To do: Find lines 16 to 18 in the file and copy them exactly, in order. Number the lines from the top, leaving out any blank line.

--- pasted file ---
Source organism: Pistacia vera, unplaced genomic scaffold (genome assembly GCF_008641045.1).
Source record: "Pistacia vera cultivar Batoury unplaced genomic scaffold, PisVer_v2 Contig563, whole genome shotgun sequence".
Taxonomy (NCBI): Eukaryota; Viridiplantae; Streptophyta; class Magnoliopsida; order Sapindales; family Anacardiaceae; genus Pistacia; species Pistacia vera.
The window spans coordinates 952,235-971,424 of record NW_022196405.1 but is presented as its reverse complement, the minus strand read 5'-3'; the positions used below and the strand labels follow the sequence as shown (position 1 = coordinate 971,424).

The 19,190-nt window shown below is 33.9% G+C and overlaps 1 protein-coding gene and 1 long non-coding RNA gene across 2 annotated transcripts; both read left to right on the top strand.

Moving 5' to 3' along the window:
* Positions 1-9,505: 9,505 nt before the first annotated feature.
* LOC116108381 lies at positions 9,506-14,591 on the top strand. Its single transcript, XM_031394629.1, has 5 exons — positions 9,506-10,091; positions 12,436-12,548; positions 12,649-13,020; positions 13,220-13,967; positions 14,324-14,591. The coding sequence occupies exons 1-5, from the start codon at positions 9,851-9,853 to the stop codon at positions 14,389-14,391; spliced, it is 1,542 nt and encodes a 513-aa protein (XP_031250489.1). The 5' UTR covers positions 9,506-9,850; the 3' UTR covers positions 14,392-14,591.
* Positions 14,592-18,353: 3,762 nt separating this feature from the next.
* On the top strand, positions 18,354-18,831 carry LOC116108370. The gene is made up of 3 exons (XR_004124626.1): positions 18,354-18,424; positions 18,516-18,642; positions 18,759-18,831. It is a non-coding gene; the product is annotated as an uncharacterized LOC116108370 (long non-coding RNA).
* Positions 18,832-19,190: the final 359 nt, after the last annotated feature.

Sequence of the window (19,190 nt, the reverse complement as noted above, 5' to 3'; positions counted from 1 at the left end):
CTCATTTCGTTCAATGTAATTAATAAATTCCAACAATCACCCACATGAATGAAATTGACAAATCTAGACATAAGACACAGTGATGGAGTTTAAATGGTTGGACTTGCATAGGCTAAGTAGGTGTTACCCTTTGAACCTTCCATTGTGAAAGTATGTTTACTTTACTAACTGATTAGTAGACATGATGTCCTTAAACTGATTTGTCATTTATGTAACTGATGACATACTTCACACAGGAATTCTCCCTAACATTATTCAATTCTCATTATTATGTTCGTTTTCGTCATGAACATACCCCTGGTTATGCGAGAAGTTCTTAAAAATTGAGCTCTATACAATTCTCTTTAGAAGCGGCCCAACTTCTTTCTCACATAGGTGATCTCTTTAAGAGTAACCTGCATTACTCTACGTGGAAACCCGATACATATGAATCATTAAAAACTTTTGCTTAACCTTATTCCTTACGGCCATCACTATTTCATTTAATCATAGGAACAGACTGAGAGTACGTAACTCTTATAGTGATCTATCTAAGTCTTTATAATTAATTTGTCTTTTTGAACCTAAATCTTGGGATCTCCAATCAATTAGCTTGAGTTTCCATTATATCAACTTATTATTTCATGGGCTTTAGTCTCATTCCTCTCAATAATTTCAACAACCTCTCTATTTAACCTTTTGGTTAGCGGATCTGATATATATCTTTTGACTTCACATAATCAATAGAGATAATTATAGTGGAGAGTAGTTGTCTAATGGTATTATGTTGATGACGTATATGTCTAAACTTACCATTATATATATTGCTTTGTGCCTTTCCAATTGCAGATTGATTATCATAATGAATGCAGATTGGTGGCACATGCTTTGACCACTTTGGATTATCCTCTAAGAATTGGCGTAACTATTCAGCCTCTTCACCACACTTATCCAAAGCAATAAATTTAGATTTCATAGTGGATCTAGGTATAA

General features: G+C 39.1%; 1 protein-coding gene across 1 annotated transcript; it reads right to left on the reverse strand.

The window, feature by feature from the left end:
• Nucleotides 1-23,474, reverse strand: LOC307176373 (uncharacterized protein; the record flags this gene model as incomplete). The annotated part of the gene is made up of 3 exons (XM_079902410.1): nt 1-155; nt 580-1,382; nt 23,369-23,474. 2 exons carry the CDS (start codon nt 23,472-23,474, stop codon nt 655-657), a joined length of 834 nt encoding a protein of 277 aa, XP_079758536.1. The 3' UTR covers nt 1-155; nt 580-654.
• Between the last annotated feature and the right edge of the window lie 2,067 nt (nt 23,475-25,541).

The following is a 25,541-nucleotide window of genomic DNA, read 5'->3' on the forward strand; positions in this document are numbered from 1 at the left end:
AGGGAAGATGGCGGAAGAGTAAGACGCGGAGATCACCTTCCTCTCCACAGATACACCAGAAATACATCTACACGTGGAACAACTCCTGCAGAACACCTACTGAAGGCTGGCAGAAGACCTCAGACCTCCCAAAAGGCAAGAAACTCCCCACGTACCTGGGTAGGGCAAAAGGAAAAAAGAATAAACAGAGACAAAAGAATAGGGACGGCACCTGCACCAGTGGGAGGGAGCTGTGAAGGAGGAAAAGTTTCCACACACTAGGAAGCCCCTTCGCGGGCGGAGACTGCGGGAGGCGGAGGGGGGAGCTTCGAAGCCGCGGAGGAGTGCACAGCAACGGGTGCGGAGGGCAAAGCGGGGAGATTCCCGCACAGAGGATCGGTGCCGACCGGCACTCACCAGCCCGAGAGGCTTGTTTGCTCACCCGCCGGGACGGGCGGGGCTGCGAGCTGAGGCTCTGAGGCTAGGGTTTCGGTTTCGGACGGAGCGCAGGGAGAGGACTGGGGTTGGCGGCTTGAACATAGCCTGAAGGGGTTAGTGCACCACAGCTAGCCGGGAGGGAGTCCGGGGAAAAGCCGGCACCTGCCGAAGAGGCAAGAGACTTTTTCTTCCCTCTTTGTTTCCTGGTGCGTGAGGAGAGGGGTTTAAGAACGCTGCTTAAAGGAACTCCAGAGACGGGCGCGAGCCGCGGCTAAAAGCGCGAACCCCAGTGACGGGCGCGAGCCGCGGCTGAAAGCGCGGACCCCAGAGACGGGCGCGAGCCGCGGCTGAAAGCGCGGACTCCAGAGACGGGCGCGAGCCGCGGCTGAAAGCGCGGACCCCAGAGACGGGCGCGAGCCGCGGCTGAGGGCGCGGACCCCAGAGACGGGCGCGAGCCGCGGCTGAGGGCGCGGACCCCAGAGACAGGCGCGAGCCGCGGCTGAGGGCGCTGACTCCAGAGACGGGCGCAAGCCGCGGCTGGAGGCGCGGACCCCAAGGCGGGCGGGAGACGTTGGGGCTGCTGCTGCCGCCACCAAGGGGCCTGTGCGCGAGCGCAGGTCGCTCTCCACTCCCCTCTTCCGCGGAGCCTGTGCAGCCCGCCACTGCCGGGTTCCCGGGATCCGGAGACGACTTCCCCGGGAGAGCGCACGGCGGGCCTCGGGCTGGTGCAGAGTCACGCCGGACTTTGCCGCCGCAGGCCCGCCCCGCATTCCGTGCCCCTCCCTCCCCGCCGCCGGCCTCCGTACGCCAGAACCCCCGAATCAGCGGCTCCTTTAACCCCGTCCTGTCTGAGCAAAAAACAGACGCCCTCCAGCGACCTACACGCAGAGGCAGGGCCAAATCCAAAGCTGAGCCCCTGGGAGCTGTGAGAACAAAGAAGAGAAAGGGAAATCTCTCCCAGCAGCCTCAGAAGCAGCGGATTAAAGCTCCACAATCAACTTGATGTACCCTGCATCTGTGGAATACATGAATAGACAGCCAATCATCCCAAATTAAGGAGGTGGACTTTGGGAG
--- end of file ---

• Nucleotides 1-23,474, reverse strand: LOC307176373 (uncharacterized protein; the record flags this gene model as incomplete). The annotated part of the gene is made up of 3 exons (XM_079902410.1): nt 1-155; nt 580-1,382; nt 23,369-23,474. 2 exons carry the CDS (start codon nt 23,472-23,474, stop codon nt 655-657), a joined length of 834 nt encoding a protein of 277 aa, XP_079758536.1. The 3' UTR covers nt 1-155; nt 580-654.
• Between the last annotated feature and the right edge of the window lie 2,067 nt (nt 23,475-25,541).

The following is a 25,541-nucleotide window of genomic DNA, read 5'->3' on the forward strand; positions in this document are numbered from 1 at the left end: